By Jodi A. Quas, PhD (Professor of Psychology and Social Behavior, University of California, Irvine)
Recently , an amazing statement was made by a high-level federal immigration judge who not only oversees hundreds of immigration hearings each year, but is also responsible for training other immigration judges. The statement was made during a deposition hearing regarding a class action lawsuit, J.E.F.M. v. Holder. The lawsuit was filed in 2014 by immigration rights groups against the federal government for failing to provide counsel to unaccompanied children during immigration court proceedings.
“I’ve taught immigration law literally to 3-year-olds and 4-year-olds,” Honorable Jack H. Weil, Assistant Chief Immigration Judge said. “It takes a lot of time. It takes a lot of patience. They get it. It’s not the most efficient, but it can be done.”
Weil, re-iterated this point a second time, stating again that young children, with enough time, can learn immigration law sufficiently well to represent themselves in deportation hearings without the aid of assigned counsel.
Having spent a large portion of my career studying children’s involvement in the legal system, the statement baffled me. I asked myself:
Does he really think that young children can learn immigration law and be sufficiently articulate and compelling when arguing for why they should be allowed to remain in this country?
And, does he think children can do this just as well as the trained federal prosecutor arguing for their deportation?
Maybe the judge has never read any of the research showing how difficult it is for individuals (including children, teens, and many adults) to understand the legal system.
Children involved in dependency hearings following substantiated maltreatment, for example, often fail to understand decisions made in court, even when they are present in the courtroom and when the judge talks directly to them.
Parents whose children have been removed fare only slightly better. Despite having legal representation, they often do not adequately comprehend their situation, the judge’s orders, the role of different attorneys, and the purpose of many of the hearings.
Likewise, teens suspected of having committed a crime rarely fully comprehend proceedings in juvenile court, even though they also have an attorney representing them.
I could go on and on about the science. Findings are clear and consistent. Children, teens and even some adults rarely fully understand legal proceedings, even when those proceedings are tailored for them, and even when they are represented by attorneys who (though often overworked) have considerable experience working with these age groups.
But, do we really need science to recognize the absurdity in Judge Weil’s comments? Just spend an afternoon in a preschool classroom. Ask children what they know, what time things happened, and what they want in the future. Their answers are precious, precisely because of the children’s naiveté, innocence, and simplicity. Furthermore, the cognitive ability of a 3 or 4 year old child to fully comprehend complex immigration law is simply not fully developed.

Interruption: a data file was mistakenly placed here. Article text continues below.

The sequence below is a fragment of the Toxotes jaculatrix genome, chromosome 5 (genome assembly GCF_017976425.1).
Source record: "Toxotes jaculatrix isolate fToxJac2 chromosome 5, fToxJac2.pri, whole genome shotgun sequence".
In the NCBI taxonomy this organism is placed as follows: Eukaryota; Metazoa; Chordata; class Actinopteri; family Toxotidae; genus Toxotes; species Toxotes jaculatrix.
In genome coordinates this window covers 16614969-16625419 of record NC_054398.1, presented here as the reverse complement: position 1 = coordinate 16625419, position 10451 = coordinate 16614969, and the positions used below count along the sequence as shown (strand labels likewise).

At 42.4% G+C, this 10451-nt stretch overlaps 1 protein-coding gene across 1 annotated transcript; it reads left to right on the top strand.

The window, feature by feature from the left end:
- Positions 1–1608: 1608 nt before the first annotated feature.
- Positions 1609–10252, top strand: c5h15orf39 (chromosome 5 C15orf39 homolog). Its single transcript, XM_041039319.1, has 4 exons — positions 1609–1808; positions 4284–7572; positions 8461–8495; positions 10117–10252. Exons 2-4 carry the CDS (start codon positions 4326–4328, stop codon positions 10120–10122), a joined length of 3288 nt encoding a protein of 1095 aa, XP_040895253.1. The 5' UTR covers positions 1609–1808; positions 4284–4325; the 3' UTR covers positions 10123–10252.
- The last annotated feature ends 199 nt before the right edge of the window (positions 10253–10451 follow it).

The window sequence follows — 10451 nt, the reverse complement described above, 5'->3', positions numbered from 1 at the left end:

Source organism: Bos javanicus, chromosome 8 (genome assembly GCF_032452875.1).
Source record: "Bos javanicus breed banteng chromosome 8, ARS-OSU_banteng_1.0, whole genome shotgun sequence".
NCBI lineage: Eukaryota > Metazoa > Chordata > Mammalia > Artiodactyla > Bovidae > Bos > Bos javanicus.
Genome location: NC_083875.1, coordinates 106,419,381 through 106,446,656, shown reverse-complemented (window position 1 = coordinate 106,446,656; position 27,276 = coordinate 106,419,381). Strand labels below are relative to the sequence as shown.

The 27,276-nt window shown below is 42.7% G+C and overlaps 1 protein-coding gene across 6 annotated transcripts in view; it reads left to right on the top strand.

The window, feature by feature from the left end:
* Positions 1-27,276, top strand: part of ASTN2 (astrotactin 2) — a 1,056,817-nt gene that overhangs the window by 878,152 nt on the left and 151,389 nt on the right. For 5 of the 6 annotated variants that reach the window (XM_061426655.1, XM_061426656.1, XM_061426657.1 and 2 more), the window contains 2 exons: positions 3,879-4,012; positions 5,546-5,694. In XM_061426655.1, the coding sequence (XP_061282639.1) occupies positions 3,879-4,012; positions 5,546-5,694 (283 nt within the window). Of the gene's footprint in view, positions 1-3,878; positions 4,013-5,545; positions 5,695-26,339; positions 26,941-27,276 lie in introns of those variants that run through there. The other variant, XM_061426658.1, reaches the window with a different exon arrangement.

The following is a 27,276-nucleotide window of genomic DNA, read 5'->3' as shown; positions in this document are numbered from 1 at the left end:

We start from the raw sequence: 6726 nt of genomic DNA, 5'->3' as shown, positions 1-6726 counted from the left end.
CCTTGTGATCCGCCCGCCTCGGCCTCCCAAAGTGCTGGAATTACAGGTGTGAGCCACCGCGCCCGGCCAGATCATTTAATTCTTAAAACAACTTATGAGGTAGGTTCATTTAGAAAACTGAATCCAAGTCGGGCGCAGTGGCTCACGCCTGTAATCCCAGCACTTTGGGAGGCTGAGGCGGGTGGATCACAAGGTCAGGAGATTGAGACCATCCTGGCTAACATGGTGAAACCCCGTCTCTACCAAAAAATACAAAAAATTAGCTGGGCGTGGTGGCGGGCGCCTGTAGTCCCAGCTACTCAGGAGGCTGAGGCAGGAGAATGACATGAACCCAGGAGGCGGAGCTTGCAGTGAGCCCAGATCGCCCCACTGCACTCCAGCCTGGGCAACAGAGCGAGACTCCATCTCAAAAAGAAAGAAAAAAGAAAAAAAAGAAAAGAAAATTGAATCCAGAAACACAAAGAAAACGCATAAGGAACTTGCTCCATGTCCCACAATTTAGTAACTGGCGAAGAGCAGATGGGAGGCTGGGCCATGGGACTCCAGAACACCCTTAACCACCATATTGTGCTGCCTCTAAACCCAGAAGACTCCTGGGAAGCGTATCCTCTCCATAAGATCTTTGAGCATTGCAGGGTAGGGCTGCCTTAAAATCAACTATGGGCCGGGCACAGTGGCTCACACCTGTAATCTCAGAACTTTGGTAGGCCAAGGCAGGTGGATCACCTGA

Where does the sun go at night? (“to sleep”).
What does court mean? (“somewhere to play basketball”).
Where do you want to live when you grow up? (“in a castle with my mom”).
Try narrowing down their concept of time: Next week means anytime in the future, and last week means anytime in the past. After just one afternoon, it is painfully clear that children of this age should never be expected to understand complex ideas about immigration, deportation, evidence, hearings, consequences, or justice. Just like they should never, without some help, be allowed to make potentially legally binding arguments about their future.
It is shocking that children are allowed to represent themselves in deportation hearings. It is truly a disgrace to learn that at least one of the individuals responsible for overseeing those hearings and for training others who oversee those hearings feels that self-representation by children is fair and just. Maybe we should expand judicial training to include child development 101.
Jodi A. Quas, PhD is a Professor of Psychology and Social Behavior at UC, Irvine. Her research interests include memory development in early childhood, effects of stress and trauma on children’s development, and children’s involvement in the legal system. Her specific interests include strategies to improve children’s narrative productivity and accuracy; the effects of stress on children’s memory; emotional regulation and physiological reactivity as predictors of children’s coping with and memory for stressful events; jurors’ perceptions of child witnesses; and consequences of legal involvement on child witnesses and victims. Dr. Quas is also the 2016 Chair of APA’s Committee on Children, Youth, and Families.
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